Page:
But it was foreign diseases, especially the smallpox epidemic of 1862, that were most damaging to our people. Epidemics ravaged the entire Northwest Coast and reduced the Haida population, estimated at that time to be between ten and thirty thousand, to less than six hundred on Haidet Gwaii by 1915. What our ancestors must have experienced during this time is more than one can bear to imagine. This near annihilation of our people, and the accompanying loss of unfathomable amounts of knowledge, history and tradition marked the beginning of the “silent years.”
In the wake of the epidemics, missionaries arrived with what they proclaimed to be good intentions. But they did not understand our way of life and almost succeeded in stripping away our peoples traditions and beliefs, and replacing them with Western ideals. A few years later, in 1884, the potlatch ban was passed, preventing the practice of the waahlGahl (potlatch), which is our Legal System and an essential part of the social, economic and political systems of all coastal First Nations. At the same time the residential school system further silenced what had already been stifled. Young children were shipped off to boarding schools where they were forbidden to speak their native language. practice cultural traditions of interact with their relatives. Instead, many of them were subjected to physical, sexual and emotional abuse by their “caretakers.”
Despite all that they faced, the survivors continued our Haida way of life. Quietly, under the guise of Christian ceremonies and by other means, they continued our cultural practices and kept speaking our language, preserving and passing on what they could to future generations. Because of this, the story of our people can still be told today, using our own words and art.
“Years ago, you could always tell Haida work.” remembers Hereditary Leader and SHIP language teacher Nils Wes, Ernie Wilson, of the Gak’yaaJs K’iigawaay cIan. “No matter where you saw it, you could always pick it out.” This is because Haida art stems from Haida life, past and present. Haida art is the visual companion to Haida language, both of which are born from our inextricable connection to the lands, waters and supernatural beings of Haida Gwaii. Together they represent who we are – they are our identity.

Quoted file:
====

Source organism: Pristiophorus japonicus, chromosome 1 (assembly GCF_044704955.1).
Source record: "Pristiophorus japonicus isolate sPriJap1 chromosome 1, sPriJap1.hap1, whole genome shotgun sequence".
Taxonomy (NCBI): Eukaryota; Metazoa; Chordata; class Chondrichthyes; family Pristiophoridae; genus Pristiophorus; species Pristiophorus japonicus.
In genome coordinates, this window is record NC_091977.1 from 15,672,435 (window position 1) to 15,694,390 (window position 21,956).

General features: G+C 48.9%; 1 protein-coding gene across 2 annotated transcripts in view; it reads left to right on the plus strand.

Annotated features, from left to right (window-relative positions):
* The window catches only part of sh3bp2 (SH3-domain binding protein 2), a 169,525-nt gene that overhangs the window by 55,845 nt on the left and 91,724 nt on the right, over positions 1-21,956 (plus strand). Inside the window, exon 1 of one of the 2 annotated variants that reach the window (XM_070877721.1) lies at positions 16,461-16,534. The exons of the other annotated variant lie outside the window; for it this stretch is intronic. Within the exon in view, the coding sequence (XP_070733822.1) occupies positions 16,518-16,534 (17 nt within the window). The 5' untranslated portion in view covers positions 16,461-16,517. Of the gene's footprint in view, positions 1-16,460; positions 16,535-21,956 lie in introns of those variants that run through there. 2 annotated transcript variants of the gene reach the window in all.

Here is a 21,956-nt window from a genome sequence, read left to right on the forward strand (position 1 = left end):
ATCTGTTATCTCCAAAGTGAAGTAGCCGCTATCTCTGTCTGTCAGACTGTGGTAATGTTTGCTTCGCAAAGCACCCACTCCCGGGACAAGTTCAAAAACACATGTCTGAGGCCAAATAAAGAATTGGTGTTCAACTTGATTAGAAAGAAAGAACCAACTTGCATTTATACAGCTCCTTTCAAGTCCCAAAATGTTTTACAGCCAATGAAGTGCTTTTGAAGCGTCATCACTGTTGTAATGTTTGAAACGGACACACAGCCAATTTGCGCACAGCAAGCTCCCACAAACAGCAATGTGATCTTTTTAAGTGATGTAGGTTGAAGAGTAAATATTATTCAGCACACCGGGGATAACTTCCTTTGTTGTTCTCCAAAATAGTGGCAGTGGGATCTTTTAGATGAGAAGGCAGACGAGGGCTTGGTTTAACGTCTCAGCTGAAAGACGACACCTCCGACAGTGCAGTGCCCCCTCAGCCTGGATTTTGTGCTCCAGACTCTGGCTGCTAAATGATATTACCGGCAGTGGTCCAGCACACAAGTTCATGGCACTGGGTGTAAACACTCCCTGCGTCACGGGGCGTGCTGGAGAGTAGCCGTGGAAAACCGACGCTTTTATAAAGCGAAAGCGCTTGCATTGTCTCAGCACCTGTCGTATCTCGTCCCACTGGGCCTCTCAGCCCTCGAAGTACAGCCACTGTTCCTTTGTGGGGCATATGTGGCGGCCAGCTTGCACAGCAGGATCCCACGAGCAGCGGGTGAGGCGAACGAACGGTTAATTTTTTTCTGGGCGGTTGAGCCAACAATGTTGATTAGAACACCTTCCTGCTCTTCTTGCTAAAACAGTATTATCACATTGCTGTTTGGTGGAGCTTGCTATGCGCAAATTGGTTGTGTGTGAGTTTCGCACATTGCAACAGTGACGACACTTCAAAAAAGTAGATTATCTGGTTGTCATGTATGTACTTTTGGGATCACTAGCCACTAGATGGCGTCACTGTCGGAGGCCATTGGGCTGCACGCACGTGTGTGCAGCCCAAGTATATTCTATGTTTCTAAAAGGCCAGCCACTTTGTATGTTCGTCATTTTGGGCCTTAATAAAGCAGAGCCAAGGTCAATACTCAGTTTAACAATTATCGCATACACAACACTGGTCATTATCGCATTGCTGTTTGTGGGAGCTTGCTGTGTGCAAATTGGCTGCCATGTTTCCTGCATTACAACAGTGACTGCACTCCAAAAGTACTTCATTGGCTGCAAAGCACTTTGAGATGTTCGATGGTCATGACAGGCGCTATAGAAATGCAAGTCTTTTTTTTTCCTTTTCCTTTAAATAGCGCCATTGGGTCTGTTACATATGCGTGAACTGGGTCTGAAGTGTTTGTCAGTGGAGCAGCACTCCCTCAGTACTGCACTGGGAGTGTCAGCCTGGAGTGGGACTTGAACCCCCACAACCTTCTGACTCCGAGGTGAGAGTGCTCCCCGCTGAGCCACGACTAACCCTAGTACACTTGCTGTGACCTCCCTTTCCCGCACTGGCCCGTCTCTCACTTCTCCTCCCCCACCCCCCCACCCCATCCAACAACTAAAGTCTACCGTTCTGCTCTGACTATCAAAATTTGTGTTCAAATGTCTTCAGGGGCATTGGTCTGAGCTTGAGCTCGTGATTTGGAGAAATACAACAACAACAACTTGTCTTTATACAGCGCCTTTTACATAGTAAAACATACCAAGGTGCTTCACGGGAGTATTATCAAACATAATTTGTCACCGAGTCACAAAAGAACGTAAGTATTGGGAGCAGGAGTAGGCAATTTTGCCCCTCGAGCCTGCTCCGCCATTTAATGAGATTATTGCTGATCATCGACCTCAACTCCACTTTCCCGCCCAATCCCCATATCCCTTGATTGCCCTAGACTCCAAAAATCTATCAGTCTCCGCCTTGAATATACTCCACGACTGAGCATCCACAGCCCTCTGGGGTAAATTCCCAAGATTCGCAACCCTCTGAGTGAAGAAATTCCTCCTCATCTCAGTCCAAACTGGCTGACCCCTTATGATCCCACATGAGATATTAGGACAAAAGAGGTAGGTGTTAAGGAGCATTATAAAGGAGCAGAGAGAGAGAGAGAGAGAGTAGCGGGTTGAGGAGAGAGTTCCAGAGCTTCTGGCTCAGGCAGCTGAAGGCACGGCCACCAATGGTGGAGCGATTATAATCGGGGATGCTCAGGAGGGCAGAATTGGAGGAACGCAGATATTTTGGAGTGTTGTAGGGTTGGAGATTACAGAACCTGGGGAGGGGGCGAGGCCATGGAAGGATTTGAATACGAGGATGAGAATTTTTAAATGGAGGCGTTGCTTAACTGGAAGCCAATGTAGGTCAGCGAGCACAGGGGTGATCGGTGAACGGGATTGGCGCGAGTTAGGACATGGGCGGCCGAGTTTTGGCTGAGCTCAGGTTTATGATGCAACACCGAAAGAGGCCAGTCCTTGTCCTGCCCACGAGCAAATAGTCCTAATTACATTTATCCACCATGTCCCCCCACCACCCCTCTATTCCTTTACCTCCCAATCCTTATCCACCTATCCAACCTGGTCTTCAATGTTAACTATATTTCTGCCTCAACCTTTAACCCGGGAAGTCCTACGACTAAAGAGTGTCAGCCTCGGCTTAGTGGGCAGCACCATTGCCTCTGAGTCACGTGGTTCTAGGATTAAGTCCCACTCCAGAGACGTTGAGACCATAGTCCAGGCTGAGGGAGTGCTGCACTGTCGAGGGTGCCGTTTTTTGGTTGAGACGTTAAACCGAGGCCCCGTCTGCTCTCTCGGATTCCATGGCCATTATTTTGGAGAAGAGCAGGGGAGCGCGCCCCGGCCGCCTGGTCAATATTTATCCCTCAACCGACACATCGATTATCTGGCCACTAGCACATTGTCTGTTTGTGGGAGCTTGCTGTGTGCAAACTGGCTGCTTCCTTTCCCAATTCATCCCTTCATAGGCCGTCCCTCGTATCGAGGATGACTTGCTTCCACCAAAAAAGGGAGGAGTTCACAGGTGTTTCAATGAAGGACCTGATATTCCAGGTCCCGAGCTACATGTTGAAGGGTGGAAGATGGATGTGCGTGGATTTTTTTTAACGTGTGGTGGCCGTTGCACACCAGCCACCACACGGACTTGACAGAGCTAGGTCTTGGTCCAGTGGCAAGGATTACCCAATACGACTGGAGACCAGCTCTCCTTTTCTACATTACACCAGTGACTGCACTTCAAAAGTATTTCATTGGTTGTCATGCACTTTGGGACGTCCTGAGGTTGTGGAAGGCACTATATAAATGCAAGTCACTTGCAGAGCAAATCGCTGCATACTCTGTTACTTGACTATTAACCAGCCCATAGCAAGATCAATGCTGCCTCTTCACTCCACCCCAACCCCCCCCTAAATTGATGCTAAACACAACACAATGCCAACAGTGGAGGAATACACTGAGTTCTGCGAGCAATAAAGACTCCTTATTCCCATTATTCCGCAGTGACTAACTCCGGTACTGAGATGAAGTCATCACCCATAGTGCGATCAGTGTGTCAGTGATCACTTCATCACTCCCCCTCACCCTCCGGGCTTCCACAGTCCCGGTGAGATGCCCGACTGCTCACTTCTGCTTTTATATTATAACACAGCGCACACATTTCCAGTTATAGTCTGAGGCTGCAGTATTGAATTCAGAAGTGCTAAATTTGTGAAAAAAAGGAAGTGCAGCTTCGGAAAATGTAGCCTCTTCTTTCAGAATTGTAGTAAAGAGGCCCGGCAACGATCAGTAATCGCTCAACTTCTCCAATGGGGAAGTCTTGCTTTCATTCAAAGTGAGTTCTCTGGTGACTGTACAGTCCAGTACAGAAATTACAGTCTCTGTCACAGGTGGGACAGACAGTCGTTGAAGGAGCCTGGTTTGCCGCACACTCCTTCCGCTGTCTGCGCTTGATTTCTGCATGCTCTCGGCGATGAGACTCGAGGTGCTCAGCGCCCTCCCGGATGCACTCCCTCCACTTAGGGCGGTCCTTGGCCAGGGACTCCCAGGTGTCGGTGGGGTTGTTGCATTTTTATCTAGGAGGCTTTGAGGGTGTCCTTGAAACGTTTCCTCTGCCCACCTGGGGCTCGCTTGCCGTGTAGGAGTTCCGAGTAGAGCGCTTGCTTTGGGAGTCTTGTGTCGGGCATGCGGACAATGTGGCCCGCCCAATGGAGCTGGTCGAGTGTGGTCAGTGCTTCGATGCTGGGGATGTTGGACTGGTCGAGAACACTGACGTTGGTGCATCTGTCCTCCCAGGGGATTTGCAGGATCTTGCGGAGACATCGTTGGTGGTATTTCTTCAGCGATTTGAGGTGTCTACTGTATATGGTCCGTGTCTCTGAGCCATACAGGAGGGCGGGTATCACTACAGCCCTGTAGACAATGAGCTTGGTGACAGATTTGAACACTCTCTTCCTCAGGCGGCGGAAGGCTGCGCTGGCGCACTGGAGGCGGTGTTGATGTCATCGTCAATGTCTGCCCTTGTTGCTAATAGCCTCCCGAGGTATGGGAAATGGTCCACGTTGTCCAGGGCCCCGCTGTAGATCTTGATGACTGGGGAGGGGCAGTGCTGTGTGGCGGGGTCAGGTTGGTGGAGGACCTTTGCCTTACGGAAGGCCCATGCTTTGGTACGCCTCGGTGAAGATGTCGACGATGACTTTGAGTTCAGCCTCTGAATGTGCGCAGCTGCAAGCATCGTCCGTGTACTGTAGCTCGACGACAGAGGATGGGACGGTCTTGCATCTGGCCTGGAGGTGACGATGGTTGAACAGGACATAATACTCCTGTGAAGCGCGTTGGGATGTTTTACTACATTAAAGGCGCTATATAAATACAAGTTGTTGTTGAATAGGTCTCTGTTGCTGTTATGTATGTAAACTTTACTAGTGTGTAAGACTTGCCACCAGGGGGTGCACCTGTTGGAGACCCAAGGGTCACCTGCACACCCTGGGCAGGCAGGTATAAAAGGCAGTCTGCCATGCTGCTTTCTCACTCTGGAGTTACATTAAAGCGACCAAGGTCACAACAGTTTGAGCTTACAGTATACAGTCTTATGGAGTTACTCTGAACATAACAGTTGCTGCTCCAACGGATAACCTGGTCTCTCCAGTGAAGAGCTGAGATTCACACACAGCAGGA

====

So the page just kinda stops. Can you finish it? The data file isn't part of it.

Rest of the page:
While Haida art fulfils many roles. it is this social function that is its truest responsibility; Whether painted, carved, tattooed. woven or appliquéd the “art of the clan” signifies lineage, rank and history through the depletion of crest and oral histories and through finely made objects. And so, to truly appreciate this art a general Introduction to our society is in order. It is important to remember, however, that there are always exceptions to the rule.
At one time They just used to carve, they never used to write. K’INWAS, JACKIE CASEY, Haida elder and SHIP language teacher, Juus Xaaydagaay clan.
Ours is an oral culture. from the time of our supernatural beginnings, formally trained oral historians have kept our extensive history and knowledge intact. When caned upon to recount a specific time in history, an oral historian can ate the event word for word, exactly as h learned it from his predecessors. These histories tell of times so old that there were no people, only supernatural beings. There was no land only water. It was both light and dark. There are histories that tell of our ocean origins, the ice age, major foods, the first tree and countless other historical events now verified by archaeological evidence, or maybe our oral histories are confirming these scientific theories.
Some time long ago, our ancestor’s chose to use a visual language to document these oral histories: Haida art. Like most things Haida. the origin of our art is credited to our predecessors the supernatural beings. There are stories of out ancestors discovering “the first carving” and witnessing the “first Haida pole”, both of which came from supernatural beings in the ocean. Weaving was also taught to our people by supernatural creatures. These art forms were further developed by our ancestors and became the visual representation of our history – everything from the beginning of time to the people of today.
The elders say, “We believe the hands are connected to the mind and heart and the artist has the ability to communicate their work through their hands from the heart and mind.”
The palms have human faces that represent creativity, healing and communication. Thus, the artist communicates these attributes through working with their hands. They represent the creative spirit within.